By the time Reagan ran for president in 1980, many of these neoconservatives had begun to support the Republican Party. They believed the Democrats had been misled by the ideas of the New Left, both in its rejection of bourgeois norms and, most importantly, in matters of geopolitics. While Democrats looked to George McGovern, a foreign policy dove, the neoconservatives embraced Reagan’s hardline stance against the Soviet Union. A number of these neoconservatives, such as Paul Wolfowitz, Richard Perle, and Robert Kagan, were members of Reagan’s administration, serving in strategic and diplomatic positions.

Even after the fall of the Berlin Wall, neoconservatives continued to play a central role on the American right. They denounced the individualistic decadence of American liberalism of the 1990s, marked by what they described as a culture of “political correctness.” This, they argued, was an egalitarianism pushed to the extreme. Such a culture atomised society into increasingly miniscule categories of personal “identity.”  This 1990s liberalism was, of course, inspired by the neoconservatives’ old enemies, the ‘68 radicals, now reincarnated as university professors.

At the moment of America’s geopolitical victory against the Soviets, the neoconservatives called for unity around projects for “national greatness.” Under the mandate of George W Bush, numerous neoconservatives, veteran “hawks” of Cold War geopolitics, saw in the invasion of Iraq the perfect opportunity to advance such a project.

This neoconservatism – that of Reagan and Bush, the Cold War and the “War on Terror” – appears to many in Europe as a specially American phenomenon. Yet we find intellectual equivalents of neoconservatism across the continent, and above all in France. In particular, the journal Commentaire has long served as a space for exchange between American neoconservatives and French liberal-conservative opponents of the legacy of Mai 68. The journal was founded by a number of prominent students of Raymond Aron, a respected liberal philosopher who became increasingly conservative after the publication of his critique of Mai 68, entitled La révolution introuvable. In the pages of Commentaire, one finds not only a project of interpreting the classic texts of liberalism through a conservative angle, but also an ongoing critique of the 1960s and its influence on societies on both sides of the Atlantic. Its title is a direct translation of Commentary, the neoconservative magazine run by Norman Podhoretz. Along with other US neoconservatives, Podhoretz served on Commentaire’s editorial board, and much of these American neoconservatives’ understanding of what was dangerous about the 1960s were informed by their French colleagues’ critiques of Mai 68.

Aside from a brief flair with Valéry Giscard d’Estaing in the 1970s, these French neoconservatives never found the political home that their American counterparts did in the Republican Party. Today, however, the inheritors of this intellectual orientation find themselves more and more isolated from the major currents of political thought in both countries.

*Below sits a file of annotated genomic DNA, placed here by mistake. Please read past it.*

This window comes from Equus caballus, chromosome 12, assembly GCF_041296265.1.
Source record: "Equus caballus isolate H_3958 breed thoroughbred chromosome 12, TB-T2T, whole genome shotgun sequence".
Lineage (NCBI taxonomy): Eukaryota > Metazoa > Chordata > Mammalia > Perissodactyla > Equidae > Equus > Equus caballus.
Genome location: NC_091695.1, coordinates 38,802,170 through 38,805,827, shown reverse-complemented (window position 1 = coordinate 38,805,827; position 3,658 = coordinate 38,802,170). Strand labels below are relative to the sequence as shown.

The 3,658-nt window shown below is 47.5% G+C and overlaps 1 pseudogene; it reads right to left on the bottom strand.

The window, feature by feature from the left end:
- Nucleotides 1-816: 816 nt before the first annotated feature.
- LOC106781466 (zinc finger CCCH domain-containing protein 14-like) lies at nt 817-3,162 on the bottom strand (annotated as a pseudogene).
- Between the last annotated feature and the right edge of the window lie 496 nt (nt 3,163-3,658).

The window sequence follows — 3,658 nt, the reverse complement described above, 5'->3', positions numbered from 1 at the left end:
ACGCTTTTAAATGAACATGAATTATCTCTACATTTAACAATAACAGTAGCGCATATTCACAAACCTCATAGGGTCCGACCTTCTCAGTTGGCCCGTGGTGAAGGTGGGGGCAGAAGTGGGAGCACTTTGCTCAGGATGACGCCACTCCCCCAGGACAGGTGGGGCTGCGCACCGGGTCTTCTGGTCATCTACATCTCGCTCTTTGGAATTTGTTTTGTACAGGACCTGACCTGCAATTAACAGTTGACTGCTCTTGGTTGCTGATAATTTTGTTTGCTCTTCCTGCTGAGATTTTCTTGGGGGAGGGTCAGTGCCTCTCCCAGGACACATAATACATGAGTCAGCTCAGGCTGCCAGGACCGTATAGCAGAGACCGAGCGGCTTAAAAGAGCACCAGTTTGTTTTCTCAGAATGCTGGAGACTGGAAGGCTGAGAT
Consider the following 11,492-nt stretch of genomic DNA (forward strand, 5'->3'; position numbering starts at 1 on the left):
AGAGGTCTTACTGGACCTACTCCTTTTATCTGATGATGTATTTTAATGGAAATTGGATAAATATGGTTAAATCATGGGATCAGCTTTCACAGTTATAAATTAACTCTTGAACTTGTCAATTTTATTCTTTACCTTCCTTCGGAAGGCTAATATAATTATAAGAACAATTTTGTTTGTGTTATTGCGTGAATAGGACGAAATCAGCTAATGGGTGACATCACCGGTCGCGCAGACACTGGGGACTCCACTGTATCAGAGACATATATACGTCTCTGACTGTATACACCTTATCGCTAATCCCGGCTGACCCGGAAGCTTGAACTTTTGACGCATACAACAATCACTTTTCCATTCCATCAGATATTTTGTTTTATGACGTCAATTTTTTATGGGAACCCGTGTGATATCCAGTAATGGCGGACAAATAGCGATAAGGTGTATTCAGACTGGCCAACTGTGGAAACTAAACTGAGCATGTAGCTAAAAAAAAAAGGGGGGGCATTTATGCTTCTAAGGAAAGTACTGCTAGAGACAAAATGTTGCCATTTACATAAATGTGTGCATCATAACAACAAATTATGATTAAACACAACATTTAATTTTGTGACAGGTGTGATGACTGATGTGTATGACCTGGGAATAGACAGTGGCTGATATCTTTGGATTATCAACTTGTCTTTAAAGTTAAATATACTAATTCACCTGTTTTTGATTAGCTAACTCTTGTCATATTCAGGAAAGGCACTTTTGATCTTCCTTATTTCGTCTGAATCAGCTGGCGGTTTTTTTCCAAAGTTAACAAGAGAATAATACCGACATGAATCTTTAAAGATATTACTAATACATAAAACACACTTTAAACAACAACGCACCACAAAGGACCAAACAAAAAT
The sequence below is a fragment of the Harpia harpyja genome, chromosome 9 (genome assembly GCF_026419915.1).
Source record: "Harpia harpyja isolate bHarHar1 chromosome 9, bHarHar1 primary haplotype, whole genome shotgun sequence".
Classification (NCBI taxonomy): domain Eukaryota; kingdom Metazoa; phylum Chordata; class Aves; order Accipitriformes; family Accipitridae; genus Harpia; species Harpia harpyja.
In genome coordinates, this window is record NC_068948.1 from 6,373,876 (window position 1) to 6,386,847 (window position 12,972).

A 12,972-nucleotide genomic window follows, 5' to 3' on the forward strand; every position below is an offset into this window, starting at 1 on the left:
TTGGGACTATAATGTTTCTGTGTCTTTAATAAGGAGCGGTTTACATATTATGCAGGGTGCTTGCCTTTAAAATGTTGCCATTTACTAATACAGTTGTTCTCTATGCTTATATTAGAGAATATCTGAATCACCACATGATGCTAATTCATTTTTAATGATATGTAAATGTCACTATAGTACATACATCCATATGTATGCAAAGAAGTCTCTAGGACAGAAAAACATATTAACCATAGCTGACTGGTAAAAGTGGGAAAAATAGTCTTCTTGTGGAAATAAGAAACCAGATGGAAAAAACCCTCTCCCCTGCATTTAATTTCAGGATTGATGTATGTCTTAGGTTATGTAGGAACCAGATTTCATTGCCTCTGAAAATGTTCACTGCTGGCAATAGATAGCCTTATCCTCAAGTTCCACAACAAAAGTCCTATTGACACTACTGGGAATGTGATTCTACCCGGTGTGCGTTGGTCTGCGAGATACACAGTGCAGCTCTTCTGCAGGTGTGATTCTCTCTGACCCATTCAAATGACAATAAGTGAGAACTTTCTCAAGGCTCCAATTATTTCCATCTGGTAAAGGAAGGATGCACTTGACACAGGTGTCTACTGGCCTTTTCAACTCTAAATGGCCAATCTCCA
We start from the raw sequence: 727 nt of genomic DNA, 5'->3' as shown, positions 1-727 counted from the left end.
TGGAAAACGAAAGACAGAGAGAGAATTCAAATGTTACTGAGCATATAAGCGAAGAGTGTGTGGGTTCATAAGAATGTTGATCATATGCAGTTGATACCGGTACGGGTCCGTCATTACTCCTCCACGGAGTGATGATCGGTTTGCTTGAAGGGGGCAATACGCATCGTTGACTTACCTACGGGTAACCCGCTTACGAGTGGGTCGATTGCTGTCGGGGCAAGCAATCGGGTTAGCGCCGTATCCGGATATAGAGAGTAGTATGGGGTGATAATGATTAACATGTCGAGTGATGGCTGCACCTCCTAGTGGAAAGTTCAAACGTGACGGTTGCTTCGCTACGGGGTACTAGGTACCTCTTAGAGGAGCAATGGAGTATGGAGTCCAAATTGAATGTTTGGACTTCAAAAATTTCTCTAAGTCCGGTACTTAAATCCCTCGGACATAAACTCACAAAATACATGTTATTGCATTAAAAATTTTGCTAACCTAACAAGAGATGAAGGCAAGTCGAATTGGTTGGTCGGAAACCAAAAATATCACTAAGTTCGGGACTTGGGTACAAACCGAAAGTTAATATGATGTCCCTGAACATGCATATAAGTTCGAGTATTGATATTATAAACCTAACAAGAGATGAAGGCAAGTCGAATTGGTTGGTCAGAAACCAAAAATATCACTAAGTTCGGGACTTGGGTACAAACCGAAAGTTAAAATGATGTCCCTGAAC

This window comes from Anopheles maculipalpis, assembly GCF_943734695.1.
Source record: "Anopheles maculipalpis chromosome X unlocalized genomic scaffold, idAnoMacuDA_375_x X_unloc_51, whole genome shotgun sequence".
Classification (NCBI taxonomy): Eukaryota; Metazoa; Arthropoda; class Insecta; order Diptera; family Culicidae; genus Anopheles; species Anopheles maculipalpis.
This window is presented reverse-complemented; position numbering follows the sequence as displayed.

In the United States it was not the hopeful progressivism of Barack Obama that ended neoconservatism’s dominance, but the right-wing nationalism of Donald Trump. By driving the Republican Party far to the right, away from its liberal base, he galvanized a small group of “Never Trump” Republican holdouts that are mainly neoconservatives, such as William Kristol, David Brooks, and David Frum. These thinkers are both highly visible and nonetheless increasingly marginal within the conservative movement. To them, Trump's childlike behaviour and openness to Russia are no less reprehensible than anti-bourgeois revolts of ‘68 and the “détente” policy of the 1970s. Neoconservatism today is often little more than anti-Trumpism, and as a result many of today’s prominent neoconservatives are barely distinguishable from moderate “Resistance” Democrats.

The post-Gaullist right of Nicolas Sarkozy never became the figurehead of a liberal-conservative revival in France. Today, the former president and his political heir Laurent Wauquiez represent a far less liberal right than ten years ago. French neoconservatism remains a purely theoretical construct. As for Commentaire, although it continues to publish the neoconservative school in this illiberal moment, one of the journal’s key figures, the philosopher Pierre Manent, maintain links with members of the French New Right such as Alain de Benoist. 

Is Emmanuel Macron a neoconservative? The young president is certainly attached to a certain idea of liberalism, and even if he wants to move beyond “right and left,” his program is clearly that of the moderate right. But Macron disavows any conservative character of his policy. He does not claim to seek to restore order or reinforce cultural identity, but rather to enact “reforms” and “liberate” France’s economic energies. Macron does not denounce Mai 68, and has even suggested a desire to celebrate it.

We have not yet seen the full impact on our societies of the seismic shock of Mai 68 on both sides of the Atlantic. But as for the once powerful neoconservative enemies of this revolt and its legacy, it is difficult to imagine their place in our radically transformed political world.

Daniel Steinmetz-Jenkins is a lecturer in the religion department at Yale University. Jacob Hamburger is the editor of Tocqueville 21​.